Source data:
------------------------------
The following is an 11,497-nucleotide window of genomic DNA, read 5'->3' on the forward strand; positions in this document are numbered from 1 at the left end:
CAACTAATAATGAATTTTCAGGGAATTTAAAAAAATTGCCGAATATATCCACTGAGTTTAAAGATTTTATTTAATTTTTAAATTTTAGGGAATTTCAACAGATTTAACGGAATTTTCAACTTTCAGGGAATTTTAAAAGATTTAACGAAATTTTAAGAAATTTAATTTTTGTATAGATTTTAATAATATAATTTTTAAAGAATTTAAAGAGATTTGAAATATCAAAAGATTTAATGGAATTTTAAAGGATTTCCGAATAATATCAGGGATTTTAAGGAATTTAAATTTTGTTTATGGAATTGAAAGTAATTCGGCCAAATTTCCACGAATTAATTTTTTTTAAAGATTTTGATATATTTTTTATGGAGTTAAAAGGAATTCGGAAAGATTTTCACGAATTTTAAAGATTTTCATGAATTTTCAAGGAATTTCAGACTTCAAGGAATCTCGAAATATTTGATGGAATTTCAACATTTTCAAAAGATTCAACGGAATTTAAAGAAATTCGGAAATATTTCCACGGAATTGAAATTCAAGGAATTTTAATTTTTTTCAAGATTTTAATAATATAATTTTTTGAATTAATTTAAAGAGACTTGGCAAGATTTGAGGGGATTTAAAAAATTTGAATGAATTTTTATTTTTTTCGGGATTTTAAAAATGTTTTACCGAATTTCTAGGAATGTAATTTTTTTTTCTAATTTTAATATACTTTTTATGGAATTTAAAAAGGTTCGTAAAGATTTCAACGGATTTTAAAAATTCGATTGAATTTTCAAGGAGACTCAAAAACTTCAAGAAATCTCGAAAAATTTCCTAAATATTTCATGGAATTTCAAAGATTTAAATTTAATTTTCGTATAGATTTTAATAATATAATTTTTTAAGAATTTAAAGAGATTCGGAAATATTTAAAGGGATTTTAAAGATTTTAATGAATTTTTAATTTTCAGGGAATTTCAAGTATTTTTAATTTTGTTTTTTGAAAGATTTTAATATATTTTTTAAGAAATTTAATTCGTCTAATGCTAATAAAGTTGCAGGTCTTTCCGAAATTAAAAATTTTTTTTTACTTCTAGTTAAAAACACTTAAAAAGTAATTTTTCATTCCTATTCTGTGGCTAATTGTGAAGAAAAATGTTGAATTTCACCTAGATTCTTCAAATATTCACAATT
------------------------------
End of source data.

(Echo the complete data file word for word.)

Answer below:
The following is an 11,497-nucleotide window of genomic DNA, read 5'->3' on the forward strand; positions in this document are numbered from 1 at the left end:
CAACTAATAATGAATTTTCAGGGAATTTAAAAAAATTGCCGAATATATCCACTGAGTTTAAAGATTTTATTTAATTTTTAAATTTTAGGGAATTTCAACAGATTTAACGGAATTTTCAACTTTCAGGGAATTTTAAAAGATTTAACGAAATTTTAAGAAATTTAATTTTTGTATAGATTTTAATAATATAATTTTTAAAGAATTTAAAGAGATTTGAAATATCAAAAGATTTAATGGAATTTTAAAGGATTTCCGAATAATATCAGGGATTTTAAGGAATTTAAATTTTGTTTATGGAATTGAAAGTAATTCGGCCAAATTTCCACGAATTAATTTTTTTTAAAGATTTTGATATATTTTTTATGGAGTTAAAAGGAATTCGGAAAGATTTTCACGAATTTTAAAGATTTTCATGAATTTTCAAGGAATTTCAGACTTCAAGGAATCTCGAAATATTTGATGGAATTTCAACATTTTCAAAAGATTCAACGGAATTTAAAGAAATTCGGAAATATTTCCACGGAATTGAAATTCAAGGAATTTTAATTTTTTTCAAGATTTTAATAATATAATTTTTTGAATTAATTTAAAGAGACTTGGCAAGATTTGAGGGGATTTAAAAAATTTGAATGAATTTTTATTTTTTTCGGGATTTTAAAAATGTTTTACCGAATTTCTAGGAATGTAATTTTTTTTTCTAATTTTAATATACTTTTTATGGAATTTAAAAAGGTTCGTAAAGATTTCAACGGATTTTAAAAATTCGATTGAATTTTCAAGGAGACTCAAAAACTTCAAGAAATCTCGAAAAATTTCCTAAATATTTCATGGAATTTCAAAGATTTAAATTTAATTTTCGTATAGATTTTAATAATATAATTTTTTAAGAATTTAAAGAGATTCGGAAATATTTAAAGGGATTTTAAAGATTTTAATGAATTTTTAATTTTCAGGGAATTTCAAGTATTTTTAATTTTGTTTTTTGAAAGATTTTAATATATTTTTTAAGAAATTTAATTCGTCTAATGCTAATAAAGTTGCAGGTCTTTCCGAAATTAAAAATTTTTTTTTACTTCTAGTTAAAAACACTTAAAAAGTAATTTTTCATTCCTATTCTGTGGCTAATTGTGAAGAAAAATGTTGAATTTCACCTAGATTCTTCAAATATTCACAATT